David Blankenhorn writes:
Recently in the New York Times, the reporter Kim Severson writes that Chick-fil-A, the Atlanta-based fast food company, “has given hundreds of thousands of dollars to national groups fighting same-sex marriage.”
I can’t speak with certainty, but I am fairly sure that this statement is untrue.
Chick-Fil-A has given hundreds of thousands of dollars to the National Christian Foundation (NCF), a national group.
NCF, among other activities, gives huge gobs of money to national groups like Focus on the Family and the Family Research Council. Although those groups do have other activities, opposing SSM is a major part of their agenda.
So the question is, does Chick-Fil-A’s indirect donation to anti-SSM groups count as having “given hundreds of thousands of dollars to national groups fighting same-sex marriage”?
For the purpose of an article in the Times, I’d say it does not count. Newspapers are supposed to be painstakingly accurate in their language choices. Instead, the phrasing they used could give a false impression that Chick-Fil-A has directly donated money to groups like the Family Research Council.
David ventures two guesses for why the Times writer wrote what she did (she just said it for fun, or she considers all moneys donated not in support of SSM to be anti-SSM). He didn’t mention the most obvious possibility: Maybe she made a good-faith mistake. It’s not impossible for a reporter on a deadline to mix up “donates to a group that donates to anti-SSM groups” and “donates to anti-SSM groups,” especially since Chick-Fil-A was a minor aside in the article, not the main point of the article.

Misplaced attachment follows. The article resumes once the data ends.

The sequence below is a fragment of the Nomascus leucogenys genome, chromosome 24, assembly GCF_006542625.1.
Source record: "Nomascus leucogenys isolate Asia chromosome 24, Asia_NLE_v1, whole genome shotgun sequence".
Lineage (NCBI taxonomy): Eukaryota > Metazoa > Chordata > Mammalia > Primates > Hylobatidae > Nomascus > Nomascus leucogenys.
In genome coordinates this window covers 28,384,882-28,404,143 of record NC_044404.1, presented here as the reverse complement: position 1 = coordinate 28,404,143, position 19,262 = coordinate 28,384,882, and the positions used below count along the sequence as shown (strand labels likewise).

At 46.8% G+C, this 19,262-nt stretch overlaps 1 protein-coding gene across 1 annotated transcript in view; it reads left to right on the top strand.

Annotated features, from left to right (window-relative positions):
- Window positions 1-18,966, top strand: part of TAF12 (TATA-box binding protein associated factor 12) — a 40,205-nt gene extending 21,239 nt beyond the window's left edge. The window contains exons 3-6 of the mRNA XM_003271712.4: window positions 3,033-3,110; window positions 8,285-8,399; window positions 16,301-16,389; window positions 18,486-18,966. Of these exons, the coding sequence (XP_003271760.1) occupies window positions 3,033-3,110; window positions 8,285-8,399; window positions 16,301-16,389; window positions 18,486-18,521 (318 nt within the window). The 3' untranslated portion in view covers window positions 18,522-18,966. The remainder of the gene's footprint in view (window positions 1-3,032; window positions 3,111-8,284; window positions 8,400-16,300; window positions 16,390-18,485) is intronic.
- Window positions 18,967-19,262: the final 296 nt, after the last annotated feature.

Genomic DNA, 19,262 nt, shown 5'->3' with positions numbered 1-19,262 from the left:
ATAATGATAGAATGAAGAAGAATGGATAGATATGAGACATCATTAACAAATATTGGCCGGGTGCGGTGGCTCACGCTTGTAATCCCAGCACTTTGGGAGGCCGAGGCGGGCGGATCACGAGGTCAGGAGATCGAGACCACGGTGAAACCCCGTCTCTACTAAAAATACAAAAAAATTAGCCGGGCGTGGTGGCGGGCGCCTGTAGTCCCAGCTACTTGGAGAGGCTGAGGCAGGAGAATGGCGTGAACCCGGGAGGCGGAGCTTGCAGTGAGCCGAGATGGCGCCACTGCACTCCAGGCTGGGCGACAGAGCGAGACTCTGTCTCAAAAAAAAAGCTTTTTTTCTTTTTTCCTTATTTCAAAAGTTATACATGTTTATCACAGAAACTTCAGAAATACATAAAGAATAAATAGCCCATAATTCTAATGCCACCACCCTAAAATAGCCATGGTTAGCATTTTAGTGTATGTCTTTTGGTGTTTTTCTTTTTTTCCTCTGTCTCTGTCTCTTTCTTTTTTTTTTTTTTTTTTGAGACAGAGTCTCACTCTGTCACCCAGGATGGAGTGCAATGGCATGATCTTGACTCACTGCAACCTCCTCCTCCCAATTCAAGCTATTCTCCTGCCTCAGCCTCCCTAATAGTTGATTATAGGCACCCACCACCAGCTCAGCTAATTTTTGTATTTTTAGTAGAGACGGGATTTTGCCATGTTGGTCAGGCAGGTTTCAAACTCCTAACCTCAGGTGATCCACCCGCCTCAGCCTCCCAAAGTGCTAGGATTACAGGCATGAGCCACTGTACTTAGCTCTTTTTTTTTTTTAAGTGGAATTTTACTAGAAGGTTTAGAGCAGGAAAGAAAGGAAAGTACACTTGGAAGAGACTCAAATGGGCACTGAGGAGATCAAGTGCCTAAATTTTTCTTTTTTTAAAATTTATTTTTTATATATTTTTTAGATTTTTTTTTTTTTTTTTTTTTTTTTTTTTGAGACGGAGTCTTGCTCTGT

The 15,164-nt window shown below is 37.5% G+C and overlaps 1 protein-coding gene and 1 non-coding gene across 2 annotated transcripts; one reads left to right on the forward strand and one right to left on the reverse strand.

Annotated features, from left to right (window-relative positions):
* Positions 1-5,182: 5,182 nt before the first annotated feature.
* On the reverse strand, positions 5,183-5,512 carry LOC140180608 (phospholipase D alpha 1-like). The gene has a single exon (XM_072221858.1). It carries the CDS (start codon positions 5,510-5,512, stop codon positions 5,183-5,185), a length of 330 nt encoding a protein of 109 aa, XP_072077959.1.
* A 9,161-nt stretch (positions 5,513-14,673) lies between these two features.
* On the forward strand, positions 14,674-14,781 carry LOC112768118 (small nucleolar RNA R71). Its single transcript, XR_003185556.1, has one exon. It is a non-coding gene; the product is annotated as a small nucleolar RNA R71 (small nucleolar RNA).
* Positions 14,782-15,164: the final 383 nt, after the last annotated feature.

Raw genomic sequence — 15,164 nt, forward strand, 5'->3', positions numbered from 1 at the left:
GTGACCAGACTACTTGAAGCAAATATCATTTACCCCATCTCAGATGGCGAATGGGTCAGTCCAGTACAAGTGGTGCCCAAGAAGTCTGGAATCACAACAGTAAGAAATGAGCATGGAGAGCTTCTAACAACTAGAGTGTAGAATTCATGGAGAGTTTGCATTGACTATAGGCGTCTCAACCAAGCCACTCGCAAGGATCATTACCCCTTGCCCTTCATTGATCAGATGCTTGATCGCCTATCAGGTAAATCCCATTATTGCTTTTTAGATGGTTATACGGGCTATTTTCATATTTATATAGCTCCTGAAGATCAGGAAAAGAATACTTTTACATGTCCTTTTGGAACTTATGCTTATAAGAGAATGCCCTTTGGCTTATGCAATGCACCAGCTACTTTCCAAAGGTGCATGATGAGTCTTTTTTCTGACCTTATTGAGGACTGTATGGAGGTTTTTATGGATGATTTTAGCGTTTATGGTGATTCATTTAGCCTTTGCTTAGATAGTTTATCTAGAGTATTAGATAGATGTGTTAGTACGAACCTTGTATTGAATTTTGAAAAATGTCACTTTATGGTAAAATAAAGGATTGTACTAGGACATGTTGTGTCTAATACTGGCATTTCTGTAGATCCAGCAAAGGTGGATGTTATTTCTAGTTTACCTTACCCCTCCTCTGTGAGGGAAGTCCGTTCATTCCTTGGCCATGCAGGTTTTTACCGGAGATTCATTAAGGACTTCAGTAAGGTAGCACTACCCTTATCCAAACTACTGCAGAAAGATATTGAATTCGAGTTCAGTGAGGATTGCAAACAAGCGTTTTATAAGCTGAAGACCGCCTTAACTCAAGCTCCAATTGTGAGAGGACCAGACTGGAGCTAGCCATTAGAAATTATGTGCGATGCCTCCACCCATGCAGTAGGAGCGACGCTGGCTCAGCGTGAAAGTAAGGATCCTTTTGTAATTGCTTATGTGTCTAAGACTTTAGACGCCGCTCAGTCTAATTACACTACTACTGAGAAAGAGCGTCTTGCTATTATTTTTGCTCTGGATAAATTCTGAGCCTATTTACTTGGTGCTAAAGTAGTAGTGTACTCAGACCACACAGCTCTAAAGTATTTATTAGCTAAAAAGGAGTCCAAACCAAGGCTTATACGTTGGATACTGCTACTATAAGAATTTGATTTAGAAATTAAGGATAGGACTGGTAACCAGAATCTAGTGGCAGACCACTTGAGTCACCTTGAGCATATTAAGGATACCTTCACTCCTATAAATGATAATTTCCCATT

But on the other hand… Maybe the Times article was right after all.
What if the folks running the NCF are consciously anti-SSM, and deliberately include groups fighting SSM among the groups they donate to, as a way of supporting the anti-SSM cause? In that case, the NCF is a national group that’s fighting SSM. And Chick-Fil-A donated over $600,000 to them.
So I’m tentatively in agreement with David — the Times description seems inaccurate. But I might change my mind if I get more information about the NCF.
* * *
Speaking as someone who (very) occasionally buys fast food — I won’t buy from Chick-Fil-A again.
It’s not just the donations — although that alone is enough. (Donating to a group that donates to anti-gay groups isn’t acceptable behavior for any corporation that wants my business. Importantly, this isn’t something that Chick-Fil-A’s owners do with their own personal income; from what I can make out, it’s something Chick-Fil-A does with its corporate income.)
But I’m more bothered by the policies described in an article in Forbes (quoted here):
Loyalty to the company isn’t the only thing that matters to Cathy, who wants married workers, believing they are more industrious and productive. One in three company operators have attended Christian-based relationship-building retreats through WinShape at Berry College in Mount Berry, Ga. The programs include classes on conflict resolution and communication. Family members of prospective operators–children, even–are frequently interviewed so Cathy and his family can learn more about job candidates and their relationships at home.
1) I don’t think discrimination against unmarried workers is acceptable.
2) An employer interviewing the children of job applicants is just plain creepy.
3) This policy almost certainly creates de facto discrimination against job applicants in same-sex relationships.